The lights went down and the introduction, which went something like this, began. Tonight, we are delighted to have NYU neuroscientist Joseph LeDoux, world-renowned specialist on memory and emotion, particularly fear, teamed up with Lenny Kaye, the legendary guitarist of the Patti Smith Group, to talk about "How We Get Highly Strung ..." As the opening remarks began to wind down, Lenny looked me straight in the eye, offered me his fist to butt, and said, "have a good set." The stage left door swung open and we stepped out with our acoustics strapped on, approached the mics, and began to strum the opening riff of the A minor blues philosophical rant, "Mind-Body Problem."
This was my fourth appearance at the Rubin Museum's Brainwave Festival. For the past several years, Tim McHenry, program director at the Rubin, has been teaming scientists and artists for conversations about where their fields intersect and sometimes collide. Some of these marriages work better than others. The event with Lenny, though, was special for me. For the first time I wasn't just the scientific straight man paired with an artist. I got to wear hats as both a scientist and musician.
Tim came up with a marvelously ambiguous title, "How We Get Highly Strung," and then left us to our own devices. Lenny and I didn't have much of a chance to communicate until a week or so before the show since he had been on tour in Europe with the Patti Smith Group. When he returned we exchanged a few ideas over email, and each came up with a set of questions to ask the other. The double entendre of the title ("highly strung") linked guitars to fear, and opened up wide ranging topics in between. We had no trouble finding things we wanted to chat about, and we also came up with a set of songs with mind and brain themes that we wanted to play.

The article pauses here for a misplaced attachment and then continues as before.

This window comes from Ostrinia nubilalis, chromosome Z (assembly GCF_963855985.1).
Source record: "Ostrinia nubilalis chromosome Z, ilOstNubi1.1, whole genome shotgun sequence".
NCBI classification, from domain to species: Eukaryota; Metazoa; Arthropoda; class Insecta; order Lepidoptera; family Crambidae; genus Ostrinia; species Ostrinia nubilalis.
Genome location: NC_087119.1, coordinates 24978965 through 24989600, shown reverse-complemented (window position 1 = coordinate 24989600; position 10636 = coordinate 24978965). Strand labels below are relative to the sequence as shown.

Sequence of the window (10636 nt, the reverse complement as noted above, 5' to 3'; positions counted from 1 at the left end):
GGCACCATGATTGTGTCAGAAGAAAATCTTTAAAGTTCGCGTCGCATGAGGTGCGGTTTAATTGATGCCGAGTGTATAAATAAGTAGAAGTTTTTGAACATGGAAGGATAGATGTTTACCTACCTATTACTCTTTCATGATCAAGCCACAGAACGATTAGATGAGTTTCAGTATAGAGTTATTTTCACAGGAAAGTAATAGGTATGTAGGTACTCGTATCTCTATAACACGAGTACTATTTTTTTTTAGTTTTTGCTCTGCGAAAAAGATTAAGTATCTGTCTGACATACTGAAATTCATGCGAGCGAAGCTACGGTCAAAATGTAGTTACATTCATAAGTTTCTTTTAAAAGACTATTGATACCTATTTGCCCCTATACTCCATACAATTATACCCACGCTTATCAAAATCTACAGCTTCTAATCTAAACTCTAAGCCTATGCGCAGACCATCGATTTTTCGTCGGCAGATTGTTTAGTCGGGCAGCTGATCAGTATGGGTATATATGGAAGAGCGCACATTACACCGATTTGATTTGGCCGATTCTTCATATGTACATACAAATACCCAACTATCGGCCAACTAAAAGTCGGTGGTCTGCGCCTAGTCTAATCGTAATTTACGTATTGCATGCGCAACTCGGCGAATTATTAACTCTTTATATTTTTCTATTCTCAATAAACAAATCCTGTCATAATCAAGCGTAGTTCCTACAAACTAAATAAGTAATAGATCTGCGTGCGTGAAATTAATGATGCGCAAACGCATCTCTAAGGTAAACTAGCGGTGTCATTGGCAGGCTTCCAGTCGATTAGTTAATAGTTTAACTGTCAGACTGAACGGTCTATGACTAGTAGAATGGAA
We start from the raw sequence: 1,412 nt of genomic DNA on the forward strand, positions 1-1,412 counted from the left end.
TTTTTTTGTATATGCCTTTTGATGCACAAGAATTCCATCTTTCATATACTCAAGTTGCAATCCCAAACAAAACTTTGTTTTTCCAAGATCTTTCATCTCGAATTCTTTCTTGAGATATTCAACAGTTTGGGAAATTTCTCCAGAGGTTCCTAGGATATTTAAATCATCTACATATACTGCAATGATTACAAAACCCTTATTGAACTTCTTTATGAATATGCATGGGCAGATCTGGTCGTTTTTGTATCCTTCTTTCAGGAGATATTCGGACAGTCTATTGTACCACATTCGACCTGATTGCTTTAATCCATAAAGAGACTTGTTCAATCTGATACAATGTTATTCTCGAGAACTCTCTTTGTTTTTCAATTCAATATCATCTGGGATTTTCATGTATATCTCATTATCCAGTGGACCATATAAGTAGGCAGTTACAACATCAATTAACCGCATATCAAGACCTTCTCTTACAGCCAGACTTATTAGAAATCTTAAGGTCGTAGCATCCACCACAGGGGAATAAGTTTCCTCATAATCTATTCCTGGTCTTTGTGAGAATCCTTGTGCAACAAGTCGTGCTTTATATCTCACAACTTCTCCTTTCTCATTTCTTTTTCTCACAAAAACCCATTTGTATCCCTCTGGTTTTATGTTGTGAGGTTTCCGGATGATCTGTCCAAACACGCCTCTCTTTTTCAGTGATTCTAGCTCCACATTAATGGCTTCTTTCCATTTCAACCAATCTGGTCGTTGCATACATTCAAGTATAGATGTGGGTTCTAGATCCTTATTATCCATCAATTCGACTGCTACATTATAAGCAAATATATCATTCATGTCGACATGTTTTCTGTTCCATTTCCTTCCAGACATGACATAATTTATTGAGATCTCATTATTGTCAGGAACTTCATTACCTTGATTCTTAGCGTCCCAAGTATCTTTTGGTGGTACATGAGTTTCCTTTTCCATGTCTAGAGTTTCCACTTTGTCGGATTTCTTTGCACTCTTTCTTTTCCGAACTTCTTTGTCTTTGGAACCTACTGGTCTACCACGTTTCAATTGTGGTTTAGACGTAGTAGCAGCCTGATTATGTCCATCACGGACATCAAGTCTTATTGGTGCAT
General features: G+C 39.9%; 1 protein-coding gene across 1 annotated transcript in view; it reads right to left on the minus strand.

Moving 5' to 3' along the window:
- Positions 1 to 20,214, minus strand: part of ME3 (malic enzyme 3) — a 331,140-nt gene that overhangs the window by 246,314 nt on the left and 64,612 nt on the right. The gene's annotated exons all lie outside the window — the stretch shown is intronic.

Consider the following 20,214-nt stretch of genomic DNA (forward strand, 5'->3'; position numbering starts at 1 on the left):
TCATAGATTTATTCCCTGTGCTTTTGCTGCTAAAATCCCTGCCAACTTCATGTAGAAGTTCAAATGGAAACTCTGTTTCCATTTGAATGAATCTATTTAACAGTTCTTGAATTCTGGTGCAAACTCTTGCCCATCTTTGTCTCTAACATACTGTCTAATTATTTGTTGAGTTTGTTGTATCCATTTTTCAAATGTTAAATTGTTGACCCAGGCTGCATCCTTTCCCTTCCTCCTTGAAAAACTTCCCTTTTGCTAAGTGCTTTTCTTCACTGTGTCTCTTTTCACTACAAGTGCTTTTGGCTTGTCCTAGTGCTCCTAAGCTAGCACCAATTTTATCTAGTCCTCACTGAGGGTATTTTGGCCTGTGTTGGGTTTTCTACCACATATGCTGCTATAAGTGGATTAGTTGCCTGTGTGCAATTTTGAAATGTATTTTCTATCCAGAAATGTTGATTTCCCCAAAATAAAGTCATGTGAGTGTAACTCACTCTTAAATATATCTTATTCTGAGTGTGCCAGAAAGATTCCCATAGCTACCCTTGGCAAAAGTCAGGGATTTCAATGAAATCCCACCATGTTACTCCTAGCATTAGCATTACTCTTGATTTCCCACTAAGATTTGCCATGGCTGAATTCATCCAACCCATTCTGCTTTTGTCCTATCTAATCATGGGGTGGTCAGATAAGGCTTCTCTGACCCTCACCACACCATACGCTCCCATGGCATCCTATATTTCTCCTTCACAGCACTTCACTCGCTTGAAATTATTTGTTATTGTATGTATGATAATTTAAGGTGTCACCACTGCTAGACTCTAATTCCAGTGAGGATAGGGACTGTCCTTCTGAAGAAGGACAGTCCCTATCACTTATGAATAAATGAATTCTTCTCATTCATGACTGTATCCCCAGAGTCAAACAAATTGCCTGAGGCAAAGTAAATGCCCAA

I chose two songs from the forthcoming CD, Theory of My Mind (Knock Out Noise), by my band, The Amygdaloids. These were "Mind Over Matter" and "Piece of My Mind" (on the CD, Rosanne Cash sings "Mind Over Matter" with me). "Mind-Body Problem," the song we opened with, is from The Amygdaloids first CD, Heavy Mental. Lenny chose to do covers, and came up with two wonderful R and B classics, "All in My Mind" and another song called "Mind Over Matter."
We got together at my apartment a couple of hours before the show and went over everything. Then we marched up 7th Ave, guitars in hand. That was priceless. It was like I had been on a game show and the emcee had said, congratulations, you've won an evening where you get to walk through the streets of New York with Lenny Kaye, carrying your guitars, and then play a gig to a sophisticated, intellectually astute, music savvy live audience at the Rubin Museum in Chelsea.